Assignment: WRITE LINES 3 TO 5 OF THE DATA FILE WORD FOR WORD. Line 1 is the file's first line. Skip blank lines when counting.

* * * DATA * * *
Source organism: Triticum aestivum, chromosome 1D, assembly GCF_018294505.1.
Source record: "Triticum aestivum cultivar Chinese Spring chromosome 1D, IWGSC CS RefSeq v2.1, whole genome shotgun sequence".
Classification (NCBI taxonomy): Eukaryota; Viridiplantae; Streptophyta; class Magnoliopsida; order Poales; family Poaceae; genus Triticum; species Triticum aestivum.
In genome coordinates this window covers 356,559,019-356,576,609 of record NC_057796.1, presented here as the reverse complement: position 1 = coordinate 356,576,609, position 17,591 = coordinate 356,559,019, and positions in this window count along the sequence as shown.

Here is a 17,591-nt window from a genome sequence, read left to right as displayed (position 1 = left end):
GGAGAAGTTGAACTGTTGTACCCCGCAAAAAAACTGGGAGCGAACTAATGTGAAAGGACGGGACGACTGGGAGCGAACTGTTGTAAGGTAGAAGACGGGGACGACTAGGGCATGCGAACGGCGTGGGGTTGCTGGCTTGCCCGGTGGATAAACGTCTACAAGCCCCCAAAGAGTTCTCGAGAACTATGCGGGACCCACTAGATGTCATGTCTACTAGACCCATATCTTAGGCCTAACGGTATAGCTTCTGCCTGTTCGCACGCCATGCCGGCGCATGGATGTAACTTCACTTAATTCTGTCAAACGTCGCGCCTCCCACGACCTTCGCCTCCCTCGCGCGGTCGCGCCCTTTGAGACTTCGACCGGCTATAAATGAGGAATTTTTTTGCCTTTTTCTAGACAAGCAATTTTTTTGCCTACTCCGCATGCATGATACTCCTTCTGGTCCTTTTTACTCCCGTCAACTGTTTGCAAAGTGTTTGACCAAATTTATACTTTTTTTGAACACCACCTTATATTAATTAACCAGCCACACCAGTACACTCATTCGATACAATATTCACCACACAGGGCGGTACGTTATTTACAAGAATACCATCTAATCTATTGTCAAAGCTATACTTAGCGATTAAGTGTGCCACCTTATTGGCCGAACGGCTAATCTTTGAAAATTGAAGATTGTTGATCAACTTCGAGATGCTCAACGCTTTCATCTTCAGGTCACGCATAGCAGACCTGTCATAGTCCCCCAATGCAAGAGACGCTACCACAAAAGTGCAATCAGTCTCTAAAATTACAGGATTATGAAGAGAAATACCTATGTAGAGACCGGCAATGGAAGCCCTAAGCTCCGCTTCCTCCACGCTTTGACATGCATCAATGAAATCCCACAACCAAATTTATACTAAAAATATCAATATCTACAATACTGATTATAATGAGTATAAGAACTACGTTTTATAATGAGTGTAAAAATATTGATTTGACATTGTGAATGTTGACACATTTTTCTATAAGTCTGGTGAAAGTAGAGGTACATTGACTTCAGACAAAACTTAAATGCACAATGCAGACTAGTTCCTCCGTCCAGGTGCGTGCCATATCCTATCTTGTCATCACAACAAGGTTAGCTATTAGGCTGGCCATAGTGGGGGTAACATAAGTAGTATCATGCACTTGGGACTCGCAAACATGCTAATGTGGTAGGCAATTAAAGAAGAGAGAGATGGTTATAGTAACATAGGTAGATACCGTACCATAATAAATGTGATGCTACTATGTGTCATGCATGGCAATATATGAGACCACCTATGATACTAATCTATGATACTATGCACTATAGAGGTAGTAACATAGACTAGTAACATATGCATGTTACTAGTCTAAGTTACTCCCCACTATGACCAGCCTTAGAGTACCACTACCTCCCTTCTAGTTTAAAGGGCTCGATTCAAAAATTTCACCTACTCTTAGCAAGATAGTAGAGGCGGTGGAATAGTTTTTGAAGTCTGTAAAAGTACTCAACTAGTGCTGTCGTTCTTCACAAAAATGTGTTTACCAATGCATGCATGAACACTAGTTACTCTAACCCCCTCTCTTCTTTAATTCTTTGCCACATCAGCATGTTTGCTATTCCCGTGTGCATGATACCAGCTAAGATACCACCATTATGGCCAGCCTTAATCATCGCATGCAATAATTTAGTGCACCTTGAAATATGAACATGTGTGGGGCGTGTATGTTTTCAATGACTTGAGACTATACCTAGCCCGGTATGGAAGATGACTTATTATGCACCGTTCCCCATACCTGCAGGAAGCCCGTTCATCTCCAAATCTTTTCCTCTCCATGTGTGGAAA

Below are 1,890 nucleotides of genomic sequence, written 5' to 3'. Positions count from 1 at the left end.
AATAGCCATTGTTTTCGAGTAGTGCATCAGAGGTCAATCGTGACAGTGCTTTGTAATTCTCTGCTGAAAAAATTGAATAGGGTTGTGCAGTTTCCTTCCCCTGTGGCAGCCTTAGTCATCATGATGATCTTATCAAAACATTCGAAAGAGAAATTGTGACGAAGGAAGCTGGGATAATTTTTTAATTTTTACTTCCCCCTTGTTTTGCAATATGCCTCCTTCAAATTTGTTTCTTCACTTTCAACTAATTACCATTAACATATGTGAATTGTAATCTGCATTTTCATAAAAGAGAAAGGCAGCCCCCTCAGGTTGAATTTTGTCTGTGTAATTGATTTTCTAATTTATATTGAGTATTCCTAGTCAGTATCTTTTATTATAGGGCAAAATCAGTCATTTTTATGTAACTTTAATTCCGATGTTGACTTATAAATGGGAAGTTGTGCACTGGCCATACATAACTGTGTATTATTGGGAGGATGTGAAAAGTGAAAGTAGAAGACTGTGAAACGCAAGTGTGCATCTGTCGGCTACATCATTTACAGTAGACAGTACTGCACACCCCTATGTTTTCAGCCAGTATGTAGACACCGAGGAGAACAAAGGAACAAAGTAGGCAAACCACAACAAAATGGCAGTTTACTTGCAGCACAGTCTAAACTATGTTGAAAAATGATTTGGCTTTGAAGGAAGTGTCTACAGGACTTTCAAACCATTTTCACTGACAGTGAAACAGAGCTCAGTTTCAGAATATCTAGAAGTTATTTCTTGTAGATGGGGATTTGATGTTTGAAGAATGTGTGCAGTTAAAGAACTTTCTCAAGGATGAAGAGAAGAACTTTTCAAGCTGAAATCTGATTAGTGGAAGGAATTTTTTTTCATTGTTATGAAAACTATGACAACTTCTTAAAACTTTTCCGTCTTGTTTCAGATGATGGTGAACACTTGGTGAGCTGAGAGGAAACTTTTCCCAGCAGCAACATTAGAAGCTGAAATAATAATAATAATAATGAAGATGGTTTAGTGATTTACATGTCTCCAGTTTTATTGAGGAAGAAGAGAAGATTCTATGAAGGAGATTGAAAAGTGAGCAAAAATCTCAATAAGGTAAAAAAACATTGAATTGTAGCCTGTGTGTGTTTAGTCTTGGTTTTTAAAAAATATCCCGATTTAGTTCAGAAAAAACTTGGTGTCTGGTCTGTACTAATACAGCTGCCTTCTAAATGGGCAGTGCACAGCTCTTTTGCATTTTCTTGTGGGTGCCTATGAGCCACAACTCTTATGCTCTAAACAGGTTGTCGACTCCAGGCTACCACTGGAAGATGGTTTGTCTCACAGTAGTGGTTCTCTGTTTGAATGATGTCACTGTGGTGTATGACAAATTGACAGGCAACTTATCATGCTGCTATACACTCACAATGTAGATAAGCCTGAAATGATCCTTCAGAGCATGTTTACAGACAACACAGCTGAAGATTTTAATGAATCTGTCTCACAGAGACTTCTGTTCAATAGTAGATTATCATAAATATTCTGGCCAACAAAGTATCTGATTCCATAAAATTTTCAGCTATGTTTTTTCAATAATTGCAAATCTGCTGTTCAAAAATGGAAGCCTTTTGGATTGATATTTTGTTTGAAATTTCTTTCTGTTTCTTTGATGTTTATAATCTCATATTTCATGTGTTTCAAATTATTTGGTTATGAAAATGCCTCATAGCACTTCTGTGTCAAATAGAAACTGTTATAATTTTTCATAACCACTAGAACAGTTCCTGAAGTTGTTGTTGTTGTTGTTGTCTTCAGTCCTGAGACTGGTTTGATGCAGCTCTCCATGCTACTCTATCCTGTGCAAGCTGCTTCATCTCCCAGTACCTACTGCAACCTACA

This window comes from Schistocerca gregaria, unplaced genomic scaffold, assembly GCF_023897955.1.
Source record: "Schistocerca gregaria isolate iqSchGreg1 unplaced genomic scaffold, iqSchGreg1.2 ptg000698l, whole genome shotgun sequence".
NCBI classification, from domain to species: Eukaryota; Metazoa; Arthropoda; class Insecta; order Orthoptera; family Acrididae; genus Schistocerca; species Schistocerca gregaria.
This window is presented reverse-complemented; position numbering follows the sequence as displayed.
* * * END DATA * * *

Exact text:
Classification (NCBI taxonomy): Eukaryota; Viridiplantae; Streptophyta; class Magnoliopsida; order Poales; family Poaceae; genus Triticum; species Triticum aestivum.
In genome coordinates this window covers 356,559,019-356,576,609 of record NC_057796.1, presented here as the reverse complement: position 1 = coordinate 356,576,609, position 17,591 = coordinate 356,559,019, and positions in this window count along the sequence as shown.

Here is a 17,591-nt window from a genome sequence, read left to right as displayed (position 1 = left end):